Last week I’ve been in Berlin and took part in the workshop “Making Data Count: Research data availability and research assessment” hosted by Knowledge Exchange (KE), a 2005 established cooperation between five research funders.
The aim of the workshop was to bring experts and stakeholders from research institutions, universities, scholarly societies and funding agencies together in order to review, discuss and build on possibilities to implement the culture of sharing and to integrate publication of data into research assessment procedures.
The workshop was very informative. It was interesting to see which questions regarding research data in many European states are currently most discussed, what challenges are most pressing and where funders and other stakeholders see an urgent need for solutions.
Beside the presentations five breakout sessions offered the possibility for further discussion for all participants. The five sessions reflected some of the most pressing challenges in the field of research data publication:
a) Quality assurance for data publications
b) Enhanced publications: Linking data to other research information
c) New metrics and citation systems to measure the impact of data publication
d) Codes of conduct for sharing data
e) Research assessment procedures at universities and funding agencies
In the course of the workshop, KE also presented a new report: “The Value of Research Data – Metrics for datasets from a cultural and technical point of view.” The report presents a first landscape study of creating and promoting data metrics and the assessment of the use of datasets in scientific work as a tool to stimulate data sharing. He also recommends that data sharing and data publication should be more broadly adopted among scholars. To support this a reward system should be developed for scientists that includes data metrics – a very important approach in my eyes.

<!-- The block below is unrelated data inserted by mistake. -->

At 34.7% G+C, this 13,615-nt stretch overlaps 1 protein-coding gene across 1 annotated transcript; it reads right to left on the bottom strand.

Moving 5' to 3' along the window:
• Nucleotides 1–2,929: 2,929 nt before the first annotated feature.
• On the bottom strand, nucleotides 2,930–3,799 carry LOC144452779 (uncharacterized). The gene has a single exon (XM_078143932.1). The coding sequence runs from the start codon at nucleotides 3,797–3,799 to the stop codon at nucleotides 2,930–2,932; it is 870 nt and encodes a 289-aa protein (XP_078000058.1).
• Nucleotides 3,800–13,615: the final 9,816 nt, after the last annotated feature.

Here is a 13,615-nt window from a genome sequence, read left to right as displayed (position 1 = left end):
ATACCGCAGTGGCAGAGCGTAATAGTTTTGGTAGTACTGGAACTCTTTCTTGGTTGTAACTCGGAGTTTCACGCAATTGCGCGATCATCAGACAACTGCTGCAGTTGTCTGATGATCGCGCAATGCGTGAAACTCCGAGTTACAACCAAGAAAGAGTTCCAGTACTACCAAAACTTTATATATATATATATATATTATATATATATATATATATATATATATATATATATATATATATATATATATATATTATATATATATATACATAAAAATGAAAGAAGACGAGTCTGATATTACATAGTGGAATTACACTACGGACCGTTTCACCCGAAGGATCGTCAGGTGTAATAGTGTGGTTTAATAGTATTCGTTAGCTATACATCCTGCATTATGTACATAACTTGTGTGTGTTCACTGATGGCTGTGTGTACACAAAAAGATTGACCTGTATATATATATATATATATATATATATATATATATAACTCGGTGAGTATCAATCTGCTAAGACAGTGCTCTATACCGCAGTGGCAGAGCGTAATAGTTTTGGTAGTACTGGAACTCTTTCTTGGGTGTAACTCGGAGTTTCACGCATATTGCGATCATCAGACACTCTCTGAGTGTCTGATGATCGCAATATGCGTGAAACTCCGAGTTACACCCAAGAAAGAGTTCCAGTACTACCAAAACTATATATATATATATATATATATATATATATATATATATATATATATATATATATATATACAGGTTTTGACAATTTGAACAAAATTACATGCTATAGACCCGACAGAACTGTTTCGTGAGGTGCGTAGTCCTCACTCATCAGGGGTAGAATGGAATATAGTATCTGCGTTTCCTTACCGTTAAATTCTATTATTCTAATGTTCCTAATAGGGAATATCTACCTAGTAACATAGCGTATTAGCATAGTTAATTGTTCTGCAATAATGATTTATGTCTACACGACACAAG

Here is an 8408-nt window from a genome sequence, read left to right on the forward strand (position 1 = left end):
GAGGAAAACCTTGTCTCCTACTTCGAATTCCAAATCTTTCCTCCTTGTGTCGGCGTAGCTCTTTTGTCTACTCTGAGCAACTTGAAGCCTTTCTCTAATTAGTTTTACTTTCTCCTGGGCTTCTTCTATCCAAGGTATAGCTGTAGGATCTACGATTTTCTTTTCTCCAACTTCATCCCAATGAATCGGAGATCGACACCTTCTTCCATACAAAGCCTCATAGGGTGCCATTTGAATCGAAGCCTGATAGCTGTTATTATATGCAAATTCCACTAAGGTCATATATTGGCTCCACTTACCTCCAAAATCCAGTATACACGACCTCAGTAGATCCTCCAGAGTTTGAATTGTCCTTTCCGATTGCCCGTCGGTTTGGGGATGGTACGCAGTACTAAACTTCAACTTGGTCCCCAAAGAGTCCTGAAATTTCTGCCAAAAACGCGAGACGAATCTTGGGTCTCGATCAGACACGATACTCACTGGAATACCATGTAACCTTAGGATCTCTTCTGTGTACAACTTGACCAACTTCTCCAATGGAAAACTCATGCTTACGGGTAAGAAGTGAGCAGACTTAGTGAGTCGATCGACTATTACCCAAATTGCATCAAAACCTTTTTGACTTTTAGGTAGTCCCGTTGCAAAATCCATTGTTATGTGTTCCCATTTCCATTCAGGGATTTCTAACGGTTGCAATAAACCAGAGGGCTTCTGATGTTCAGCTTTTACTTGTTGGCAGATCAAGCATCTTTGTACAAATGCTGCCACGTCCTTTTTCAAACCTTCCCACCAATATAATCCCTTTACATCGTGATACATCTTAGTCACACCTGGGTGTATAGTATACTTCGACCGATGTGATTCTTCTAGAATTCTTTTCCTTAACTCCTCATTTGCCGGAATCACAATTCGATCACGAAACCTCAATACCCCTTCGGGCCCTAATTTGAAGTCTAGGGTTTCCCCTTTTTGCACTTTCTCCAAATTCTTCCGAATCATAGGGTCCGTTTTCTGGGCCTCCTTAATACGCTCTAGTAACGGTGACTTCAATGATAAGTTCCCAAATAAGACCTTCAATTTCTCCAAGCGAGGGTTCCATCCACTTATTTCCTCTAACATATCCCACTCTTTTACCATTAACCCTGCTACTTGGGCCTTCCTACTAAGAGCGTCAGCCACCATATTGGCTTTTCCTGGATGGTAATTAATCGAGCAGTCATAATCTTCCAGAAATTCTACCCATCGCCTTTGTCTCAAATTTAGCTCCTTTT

Other important steps to be taken are that the costs of data publication should be reduced and the existing negative perceptions of researchers regarding data publication should be addressed. Standards will need to be developed for preservation, publication, identification and citation of datasets – a job a research library could usefully fulfil.
The report reviews the current literature on data sharing and data metrics and presents outcomes of interviews with the main stakeholders on data sharing and data metrics. Existing repositories and tools in the field of data sharing have been analysed that have special relevance for the promotion and development of data metrics.
This report will be of interest not only for major stakeholders in science, but also for research funders and scientific institutions. It provides them with more knowledge about tools to promote and reward data sharing and data publication within their scientific communities. In this landscape study, all major stakeholders have been considered in order to summarize the main views, problems and challenges that need to be tackled in the development of metrics for datasets, and in the generalisation and promotion of data sharing activities.
text: parts from press release